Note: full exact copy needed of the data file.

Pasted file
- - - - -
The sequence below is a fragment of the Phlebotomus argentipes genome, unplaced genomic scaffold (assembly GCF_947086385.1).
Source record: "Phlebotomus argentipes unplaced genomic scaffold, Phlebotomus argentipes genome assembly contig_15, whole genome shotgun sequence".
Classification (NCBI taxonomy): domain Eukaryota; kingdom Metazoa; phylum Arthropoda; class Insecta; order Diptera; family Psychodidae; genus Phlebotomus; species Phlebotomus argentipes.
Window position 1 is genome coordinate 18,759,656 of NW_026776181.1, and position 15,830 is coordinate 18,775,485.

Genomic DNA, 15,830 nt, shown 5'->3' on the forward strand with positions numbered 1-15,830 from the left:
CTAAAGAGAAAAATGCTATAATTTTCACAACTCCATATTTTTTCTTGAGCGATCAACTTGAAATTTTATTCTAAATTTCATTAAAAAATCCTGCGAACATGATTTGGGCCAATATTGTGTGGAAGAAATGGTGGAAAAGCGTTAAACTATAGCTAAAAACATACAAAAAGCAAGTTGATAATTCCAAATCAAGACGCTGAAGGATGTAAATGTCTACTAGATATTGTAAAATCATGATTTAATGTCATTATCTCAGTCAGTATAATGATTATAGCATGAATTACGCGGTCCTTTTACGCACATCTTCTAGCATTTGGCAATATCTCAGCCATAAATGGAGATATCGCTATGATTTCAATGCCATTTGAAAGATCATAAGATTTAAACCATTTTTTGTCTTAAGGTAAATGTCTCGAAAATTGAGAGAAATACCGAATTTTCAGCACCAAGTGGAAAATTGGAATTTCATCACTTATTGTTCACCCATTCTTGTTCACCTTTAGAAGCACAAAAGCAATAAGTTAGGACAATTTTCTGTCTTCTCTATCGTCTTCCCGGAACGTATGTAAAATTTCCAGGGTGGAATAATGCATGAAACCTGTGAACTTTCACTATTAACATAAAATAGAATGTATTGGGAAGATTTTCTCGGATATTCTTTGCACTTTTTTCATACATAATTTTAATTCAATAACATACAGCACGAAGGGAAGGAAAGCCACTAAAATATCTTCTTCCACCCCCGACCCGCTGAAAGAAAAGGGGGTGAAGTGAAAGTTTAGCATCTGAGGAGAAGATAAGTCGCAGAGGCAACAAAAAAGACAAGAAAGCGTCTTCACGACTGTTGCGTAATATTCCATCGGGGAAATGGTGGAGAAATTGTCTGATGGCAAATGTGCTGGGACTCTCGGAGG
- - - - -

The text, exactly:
The sequence below is a fragment of the Phlebotomus argentipes genome, unplaced genomic scaffold (assembly GCF_947086385.1).
Source record: "Phlebotomus argentipes unplaced genomic scaffold, Phlebotomus argentipes genome assembly contig_15, whole genome shotgun sequence".
Classification (NCBI taxonomy): domain Eukaryota; kingdom Metazoa; phylum Arthropoda; class Insecta; order Diptera; family Psychodidae; genus Phlebotomus; species Phlebotomus argentipes.
Window position 1 is genome coordinate 18,759,656 of NW_026776181.1, and position 15,830 is coordinate 18,775,485.

Genomic DNA, 15,830 nt, shown 5'->3' on the forward strand with positions numbered 1-15,830 from the left:
CTAAAGAGAAAAATGCTATAATTTTCACAACTCCATATTTTTTCTTGAGCGATCAACTTGAAATTTTATTCTAAATTTCATTAAAAAATCCTGCGAACATGATTTGGGCCAATATTGTGTGGAAGAAATGGTGGAAAAGCGTTAAACTATAGCTAAAAACATACAAAAAGCAAGTTGATAATTCCAAATCAAGACGCTGAAGGATGTAAATGTCTACTAGATATTGTAAAATCATGATTTAATGTCATTATCTCAGTCAGTATAATGATTATAGCATGAATTACGCGGTCCTTTTACGCACATCTTCTAGCATTTGGCAATATCTCAGCCATAAATGGAGATATCGCTATGATTTCAATGCCATTTGAAAGATCATAAGATTTAAACCATTTTTTGTCTTAAGGTAAATGTCTCGAAAATTGAGAGAAATACCGAATTTTCAGCACCAAGTGGAAAATTGGAATTTCATCACTTATTGTTCACCCATTCTTGTTCACCTTTAGAAGCACAAAAGCAATAAGTTAGGACAATTTTCTGTCTTCTCTATCGTCTTCCCGGAACGTATGTAAAATTTCCAGGGTGGAATAATGCATGAAACCTGTGAACTTTCACTATTAACATAAAATAGAATGTATTGGGAAGATTTTCTCGGATATTCTTTGCACTTTTTTCATACATAATTTTAATTCAATAACATACAGCACGAAGGGAAGGAAAGCCACTAAAATATCTTCTTCCACCCCCGACCCGCTGAAAGAAAAGGGGGTGAAGTGAAAGTTTAGCATCTGAGGAGAAGATAAGTCGCAGAGGCAACAAAAAAGACAAGAAAGCGTCTTCACGACTGTTGCGTAATATTCCATCGGGGAAATGGTGGAGAAATTGTCTGATGGCAAATGTGCTGGGACTCTCGGAGG